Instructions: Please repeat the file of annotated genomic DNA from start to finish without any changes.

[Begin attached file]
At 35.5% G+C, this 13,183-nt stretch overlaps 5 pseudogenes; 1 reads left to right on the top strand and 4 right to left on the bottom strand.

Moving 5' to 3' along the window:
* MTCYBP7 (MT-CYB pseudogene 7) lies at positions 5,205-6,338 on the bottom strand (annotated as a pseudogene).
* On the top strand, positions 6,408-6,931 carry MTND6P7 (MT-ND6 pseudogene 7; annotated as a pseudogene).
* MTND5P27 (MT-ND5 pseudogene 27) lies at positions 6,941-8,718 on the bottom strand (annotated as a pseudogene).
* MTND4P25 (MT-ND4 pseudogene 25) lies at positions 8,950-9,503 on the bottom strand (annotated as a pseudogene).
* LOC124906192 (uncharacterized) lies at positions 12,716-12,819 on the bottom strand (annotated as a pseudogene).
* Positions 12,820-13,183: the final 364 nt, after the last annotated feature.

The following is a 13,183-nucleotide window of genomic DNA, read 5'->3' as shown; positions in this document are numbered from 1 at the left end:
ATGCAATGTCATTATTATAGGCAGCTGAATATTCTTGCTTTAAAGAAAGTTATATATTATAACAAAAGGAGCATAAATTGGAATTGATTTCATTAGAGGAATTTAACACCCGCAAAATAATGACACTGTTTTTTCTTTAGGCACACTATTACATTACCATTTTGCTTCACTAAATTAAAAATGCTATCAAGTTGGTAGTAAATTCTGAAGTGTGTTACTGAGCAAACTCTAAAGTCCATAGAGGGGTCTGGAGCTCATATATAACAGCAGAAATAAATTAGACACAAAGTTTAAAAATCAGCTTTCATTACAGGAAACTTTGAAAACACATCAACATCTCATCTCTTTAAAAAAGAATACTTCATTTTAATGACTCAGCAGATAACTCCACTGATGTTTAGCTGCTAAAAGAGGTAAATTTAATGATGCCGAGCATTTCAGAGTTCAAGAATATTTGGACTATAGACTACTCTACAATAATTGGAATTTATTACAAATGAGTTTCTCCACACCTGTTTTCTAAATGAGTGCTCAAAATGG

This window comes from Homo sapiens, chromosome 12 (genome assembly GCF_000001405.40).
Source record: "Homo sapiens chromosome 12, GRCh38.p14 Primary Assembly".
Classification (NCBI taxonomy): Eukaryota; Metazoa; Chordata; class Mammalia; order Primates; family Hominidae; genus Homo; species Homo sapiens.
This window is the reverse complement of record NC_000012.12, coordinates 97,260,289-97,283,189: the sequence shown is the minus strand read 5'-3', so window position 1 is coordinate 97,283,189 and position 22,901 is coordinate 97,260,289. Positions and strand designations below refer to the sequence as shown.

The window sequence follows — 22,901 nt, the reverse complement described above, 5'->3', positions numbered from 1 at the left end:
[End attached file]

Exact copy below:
At 35.5% G+C, this 13,183-nt stretch overlaps 5 pseudogenes; 1 reads left to right on the top strand and 4 right to left on the bottom strand.

Moving 5' to 3' along the window:
* MTCYBP7 (MT-CYB pseudogene 7) lies at positions 5,205-6,338 on the bottom strand (annotated as a pseudogene).
* On the top strand, positions 6,408-6,931 carry MTND6P7 (MT-ND6 pseudogene 7; annotated as a pseudogene).
* MTND5P27 (MT-ND5 pseudogene 27) lies at positions 6,941-8,718 on the bottom strand (annotated as a pseudogene).
* MTND4P25 (MT-ND4 pseudogene 25) lies at positions 8,950-9,503 on the bottom strand (annotated as a pseudogene).
* LOC124906192 (uncharacterized) lies at positions 12,716-12,819 on the bottom strand (annotated as a pseudogene).
* Positions 12,820-13,183: the final 364 nt, after the last annotated feature.

The following is a 13,183-nucleotide window of genomic DNA, read 5'->3' as shown; positions in this document are numbered from 1 at the left end:
ATGCAATGTCATTATTATAGGCAGCTGAATATTCTTGCTTTAAAGAAAGTTATATATTATAACAAAAGGAGCATAAATTGGAATTGATTTCATTAGAGGAATTTAACACCCGCAAAATAATGACACTGTTTTTTCTTTAGGCACACTATTACATTACCATTTTGCTTCACTAAATTAAAAATGCTATCAAGTTGGTAGTAAATTCTGAAGTGTGTTACTGAGCAAACTCTAAAGTCCATAGAGGGGTCTGGAGCTCATATATAACAGCAGAAATAAATTAGACACAAAGTTTAAAAATCAGCTTTCATTACAGGAAACTTTGAAAACACATCAACATCTCATCTCTTTAAAAAAGAATACTTCATTTTAATGACTCAGCAGATAACTCCACTGATGTTTAGCTGCTAAAAGAGGTAAATTTAATGATGCCGAGCATTTCAGAGTTCAAGAATATTTGGACTATAGACTACTCTACAATAATTGGAATTTATTACAAATGAGTTTCTCCACACCTGTTTTCTAAATGAGTGCTCAAAATGG

This window comes from Homo sapiens, chromosome 12 (genome assembly GCF_000001405.40).
Source record: "Homo sapiens chromosome 12, GRCh38.p14 Primary Assembly".
Classification (NCBI taxonomy): Eukaryota; Metazoa; Chordata; class Mammalia; order Primates; family Hominidae; genus Homo; species Homo sapiens.
This window is the reverse complement of record NC_000012.12, coordinates 97,260,289-97,283,189: the sequence shown is the minus strand read 5'-3', so window position 1 is coordinate 97,283,189 and position 22,901 is coordinate 97,260,289. Positions and strand designations below refer to the sequence as shown.

The window sequence follows — 22,901 nt, the reverse complement described above, 5'->3', positions numbered from 1 at the left end: